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National Bike Summit

Secretary Ray LaHood

Remarks as Prepared for Delivery

National Bike Summit
Tampa, FL
April 11, 2013

Good morning everyone. Thank you all for coming to our National Bike Safety Summit.

Every day, more and more people are hopping on a bike and heading out to work, school, the grocery store—wherever it is they need to go.

Every day, more communities are taking bikes into consideration when they plan transportation projects. They are creating livable neighborhoods, building bike paths, and opening up bike share programs.

In fact, forty-one cities nationwide have bike shares today—with more cities, including Tampa, joining the ranks this year. DOT was proud to provide over $5 million to help some of those cities build bike sharing systems that link up to public transportation.

None of this would be happening without people like you. Thank you for helping us to make Florida—and the rest of America—a more bike friendly place.

Since day one, President Obama and this Administration have made livability a priority, and we’ve worked to make sure that whether you are on a bike, in a car or on foot—you’re safe.

Everything we do is about safety.

Through the Federal Highway Administration, we’ve invested a record $3.9 billion in bicycle and pedestrian projects nationwide—with $324 million going right here to the state of Florida.

We’ve awarded another $130 million through our innovative TIGER program specifically for bike and pedestrian projects.

And through our Partnership for Sustainable Communities, we’ve worked with local leaders to transform sprawling, struggling cities into clean, green, accessible hubs of activity where people choose to live and work.

The bottom line is this: With the help of federal investments, bicycle infrastructure is becoming an integral part of our modern transportation network. 

That’s not all—we’re spreading the message of safety as well. We’re working with others to stop reckless drivers from texting and driving, and we’re reminding cyclists to wear their helmets.

We’re thrilled that more people are riding bikes—and that more communities are thinking about bikes as they plan for the future.

But we know that we have more work ahead of us.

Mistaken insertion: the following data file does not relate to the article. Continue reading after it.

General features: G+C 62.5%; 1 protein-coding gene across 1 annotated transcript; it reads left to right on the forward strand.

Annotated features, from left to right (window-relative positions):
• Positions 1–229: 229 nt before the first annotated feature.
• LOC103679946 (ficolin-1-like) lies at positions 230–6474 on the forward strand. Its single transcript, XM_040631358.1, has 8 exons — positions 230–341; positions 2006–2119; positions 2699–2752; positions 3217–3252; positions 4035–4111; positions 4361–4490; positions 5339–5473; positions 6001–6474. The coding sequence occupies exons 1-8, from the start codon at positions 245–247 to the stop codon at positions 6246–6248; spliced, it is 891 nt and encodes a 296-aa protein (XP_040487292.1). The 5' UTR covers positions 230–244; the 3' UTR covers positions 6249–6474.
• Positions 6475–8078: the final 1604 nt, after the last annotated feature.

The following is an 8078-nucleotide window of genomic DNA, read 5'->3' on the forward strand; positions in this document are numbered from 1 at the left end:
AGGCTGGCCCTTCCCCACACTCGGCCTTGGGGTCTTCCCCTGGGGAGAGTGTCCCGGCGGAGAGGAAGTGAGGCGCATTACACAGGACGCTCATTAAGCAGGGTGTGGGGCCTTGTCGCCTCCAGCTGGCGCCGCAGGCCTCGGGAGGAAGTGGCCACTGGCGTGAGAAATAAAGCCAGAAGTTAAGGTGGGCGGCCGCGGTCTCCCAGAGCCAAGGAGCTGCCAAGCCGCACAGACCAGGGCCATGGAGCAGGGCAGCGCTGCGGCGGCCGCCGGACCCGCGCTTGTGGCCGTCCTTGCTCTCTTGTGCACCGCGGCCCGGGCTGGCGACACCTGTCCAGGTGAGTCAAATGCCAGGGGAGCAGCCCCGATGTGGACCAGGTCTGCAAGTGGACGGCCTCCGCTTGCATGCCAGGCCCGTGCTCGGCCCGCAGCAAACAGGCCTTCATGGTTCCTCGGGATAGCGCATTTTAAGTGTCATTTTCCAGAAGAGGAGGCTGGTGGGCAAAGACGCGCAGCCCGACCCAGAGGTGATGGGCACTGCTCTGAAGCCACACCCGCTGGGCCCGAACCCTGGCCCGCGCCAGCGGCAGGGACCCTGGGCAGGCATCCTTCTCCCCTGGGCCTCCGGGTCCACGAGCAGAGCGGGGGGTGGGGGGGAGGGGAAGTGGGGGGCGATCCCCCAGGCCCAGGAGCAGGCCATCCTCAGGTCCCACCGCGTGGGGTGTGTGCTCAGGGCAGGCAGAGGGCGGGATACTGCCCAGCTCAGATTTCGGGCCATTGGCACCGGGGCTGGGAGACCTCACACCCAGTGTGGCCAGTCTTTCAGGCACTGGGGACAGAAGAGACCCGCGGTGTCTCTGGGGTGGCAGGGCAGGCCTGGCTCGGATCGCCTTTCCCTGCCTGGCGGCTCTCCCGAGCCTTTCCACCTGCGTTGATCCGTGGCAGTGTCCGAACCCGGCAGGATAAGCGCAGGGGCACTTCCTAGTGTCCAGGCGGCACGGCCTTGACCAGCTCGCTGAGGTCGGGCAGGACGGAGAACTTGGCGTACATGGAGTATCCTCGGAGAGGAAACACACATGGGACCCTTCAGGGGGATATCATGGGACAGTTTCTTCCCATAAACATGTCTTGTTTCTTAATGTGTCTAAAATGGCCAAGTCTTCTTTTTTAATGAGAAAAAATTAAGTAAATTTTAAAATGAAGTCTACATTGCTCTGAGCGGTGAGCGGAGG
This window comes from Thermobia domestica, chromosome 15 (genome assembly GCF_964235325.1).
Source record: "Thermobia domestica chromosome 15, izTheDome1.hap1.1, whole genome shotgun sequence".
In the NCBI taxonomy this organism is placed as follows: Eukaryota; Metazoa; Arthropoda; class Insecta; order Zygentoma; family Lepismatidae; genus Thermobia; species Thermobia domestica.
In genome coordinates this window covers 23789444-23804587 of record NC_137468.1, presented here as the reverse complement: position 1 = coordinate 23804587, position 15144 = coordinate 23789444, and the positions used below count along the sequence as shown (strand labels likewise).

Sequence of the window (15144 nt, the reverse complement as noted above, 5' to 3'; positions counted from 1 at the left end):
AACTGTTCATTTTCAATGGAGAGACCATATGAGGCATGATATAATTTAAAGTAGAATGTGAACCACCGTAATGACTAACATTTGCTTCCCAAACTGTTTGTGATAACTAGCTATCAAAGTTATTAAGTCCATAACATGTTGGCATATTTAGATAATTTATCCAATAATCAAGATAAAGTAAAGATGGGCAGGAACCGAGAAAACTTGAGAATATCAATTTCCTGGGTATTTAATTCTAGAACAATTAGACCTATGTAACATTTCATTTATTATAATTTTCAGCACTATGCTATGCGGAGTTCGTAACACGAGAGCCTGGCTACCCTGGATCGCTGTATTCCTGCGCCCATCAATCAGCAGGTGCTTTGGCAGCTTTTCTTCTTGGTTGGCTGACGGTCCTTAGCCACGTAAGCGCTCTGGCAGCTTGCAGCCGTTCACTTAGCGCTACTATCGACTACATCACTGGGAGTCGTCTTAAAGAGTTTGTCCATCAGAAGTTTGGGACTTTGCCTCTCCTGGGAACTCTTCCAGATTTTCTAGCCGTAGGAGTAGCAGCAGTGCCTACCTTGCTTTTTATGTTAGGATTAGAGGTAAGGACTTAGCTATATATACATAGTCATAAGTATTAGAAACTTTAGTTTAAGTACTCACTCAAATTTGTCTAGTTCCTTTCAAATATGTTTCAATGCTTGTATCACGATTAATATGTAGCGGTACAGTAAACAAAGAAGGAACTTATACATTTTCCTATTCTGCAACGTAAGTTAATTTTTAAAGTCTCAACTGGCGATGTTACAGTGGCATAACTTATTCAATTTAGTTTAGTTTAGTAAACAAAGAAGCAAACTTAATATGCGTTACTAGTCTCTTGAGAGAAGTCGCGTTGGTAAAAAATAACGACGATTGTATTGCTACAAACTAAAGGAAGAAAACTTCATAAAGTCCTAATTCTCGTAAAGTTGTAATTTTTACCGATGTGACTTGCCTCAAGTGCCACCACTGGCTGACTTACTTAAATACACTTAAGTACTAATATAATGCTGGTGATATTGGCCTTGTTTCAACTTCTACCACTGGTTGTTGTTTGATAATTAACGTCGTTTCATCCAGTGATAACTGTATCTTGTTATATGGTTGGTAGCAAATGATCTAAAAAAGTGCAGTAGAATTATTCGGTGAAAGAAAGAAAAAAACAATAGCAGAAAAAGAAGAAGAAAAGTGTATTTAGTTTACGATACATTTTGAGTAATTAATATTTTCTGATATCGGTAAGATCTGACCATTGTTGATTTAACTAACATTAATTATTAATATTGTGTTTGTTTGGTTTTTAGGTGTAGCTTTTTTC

In 2011, bicyclist deaths increased by nearly 9 percent. Right here in Florida, 560 cyclists died in traffic crashes between 2007 and 2011.

And that’s why we’re here. We need to look at ways to make our infrastructure safer for everyone—because even one cyclist killed is one too many.

Tampa is a great example of a community that is taking a hard look at bike safety—and working to make the roads safer for everyone.

FDOT is reaching out to the community to figure out what needs to change.

With the help of an $11 million TIGER grant from DOT, Tampa is completing its Riverwalk project, which is helping to keep cyclists safe with a dedicated path for bikes and pedestrians.

And advocates like Karen Kress with Tampa BayCycle and Jim Shirk [Sherk] with the South West Florida Bicycle United Dealers, are also drawing attention to the safety issues.

Today, we’re going to look at all the options for making cycling safe and convenient—from engineering to education to enforcement.

We hope to give you a few tools to improve bike safety in your own community.

But this is only the beginning.

All of us must be vigilant when it comes to safety. Whether we are in the car, on a bike or on foot, we all share the road.

And we must continue to push our elected officials to take bike safety seriously.

At DOT, we will continue to work with local leaders to deliver more transportation options. To build more livable communities and bike paths. To open up more bike shares.

But we need you—the cyclists, the advocates, the engineers, the safety experts—to continue this momentum.

Remember, there’s safety in numbers. More cyclists mean safer cyclists. So, get out there. Get on your bike. And show your community that you are serious about cycling.

With your help, we will continue to build a 21st century transportation network that keeps us all safe.

And now, I’d like to hand it off to Mayor Buckhorn.

Updated: Wednesday, January 7, 2015
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